I remember the first time when I began to get caught up the teacher… Jesus is from Nazareth up in Galilee – a back row kind of place. Encountering his preaching was amazing. He had such passion, and when you listened to him there was this palpable sense that what he spoke was right. It wasn’t easy.. never easy stuff. But He lived what he preached… you know what I mean – it wasn’t just words in his mouth. You could tell that when he spoke, this was also the way he lived his life. That is rare to find, rare to find someone who really wrestles with what it means to believe what he believes and then live accordingly…. Except with him it’s like backward from that –it’s almost like he lives it and only afterwards does he preach it… once he is preaching something its only because he’s already been doing it.
He questions everything… its why I liked being the back row; the twelve could answer his questions and get the notice. I didn’t need to be up there stumbling over answers. But I involved from early on, I was one of those seventy he sent out… He sent us out healing and preaching and teaching… amazing things happened on that trip – I did amazing things, but it wasn’t really me doing it. Have you ever had one of those moments when amazing things are happening because of you, but you know that you couldn’t’ have done all that and its not really you doing it… and yet it is your hands, they are looking at you. They were thanking me… and I feel like an imposter when they thank me because it wasn’t me – thank God, thank Jesus. I didn’t do it…. But… well it was done through me.
Amazing things happened on that trip but understand me in this – it wasn’t easy. I was as conflicted at the beginning of that trip as I am now. He told us we couldn’t take money, or spare clothes. Nothing extra.. extra, it wasn’t even just about extras… he wouldn’t even let us take much of the basics. How would I survive? His words are challenging words, and I’m still wondering if I believe it and now I’m supposed to be teaching and preaching it, actually healing people!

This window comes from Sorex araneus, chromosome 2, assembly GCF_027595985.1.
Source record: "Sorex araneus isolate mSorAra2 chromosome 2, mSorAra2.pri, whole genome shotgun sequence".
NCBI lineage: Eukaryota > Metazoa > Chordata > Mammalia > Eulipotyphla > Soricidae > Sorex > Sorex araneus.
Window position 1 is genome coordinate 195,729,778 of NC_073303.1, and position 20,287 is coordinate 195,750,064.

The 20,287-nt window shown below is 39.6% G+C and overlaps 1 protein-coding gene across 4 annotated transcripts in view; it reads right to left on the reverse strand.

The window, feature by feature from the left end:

Jesus’ teachings? They get in your head… and they don’t let you go. You begin thinking weird thoughts, thoughts you aren’t even sure will work. But I’ve seen it work. Challenging myself and others to not worry about tomorrow, but trusting that God will provide for tomorrow tomorrow, so today I can give all that I am and all that I have freely, knowing I won’t need it tomorrow… new blessings will abound for me then.
That’s crazy talk right? But I’ve done it… I lived it… I’m proof that such a way of life can actually work. And when you get to thinking about it Jesus teaching wasn’t new. That is what mana was all about during Moses time. I mean I read that story a thousand times before and yet it wasn’t until Jesus that I thought maybe I was supposed to live that way. Not store up food or resources for tomorrow but trust that God will provide and live for today. Jesus is so consistent with what I have always been taught but no one before really expected me to live that way… and he does.
I’ve been on board for all of it. What he is asking now though is just too much. But Saul??? Jesus wants me to forgive Saul? To heal him; to love him?? He’s asked me to go heal our enemy for God’s sake!! Does Jesus really think I can do that? Saul has made a name for himself in hunting down all of us who follow Jesus. They say he has no mercy in his eyes when he looks at you like you aren’t even human. A fire burns there… and people flee here from his wrath. And now Saul is up here with papers from the chief priests to get me! ME! But not just me, I could handle that…. I could handle risking my life. But he wants to gather up the whole church and haul us down for trial in Jerusalem. I’m not worried about my own life, this isn’t just about me. I live in Damascus and I’m the leader of the church here in Damascus. Sure we are a small bunch but I’m responsible for people’s lives. I have to look out for them, protect them, feed them.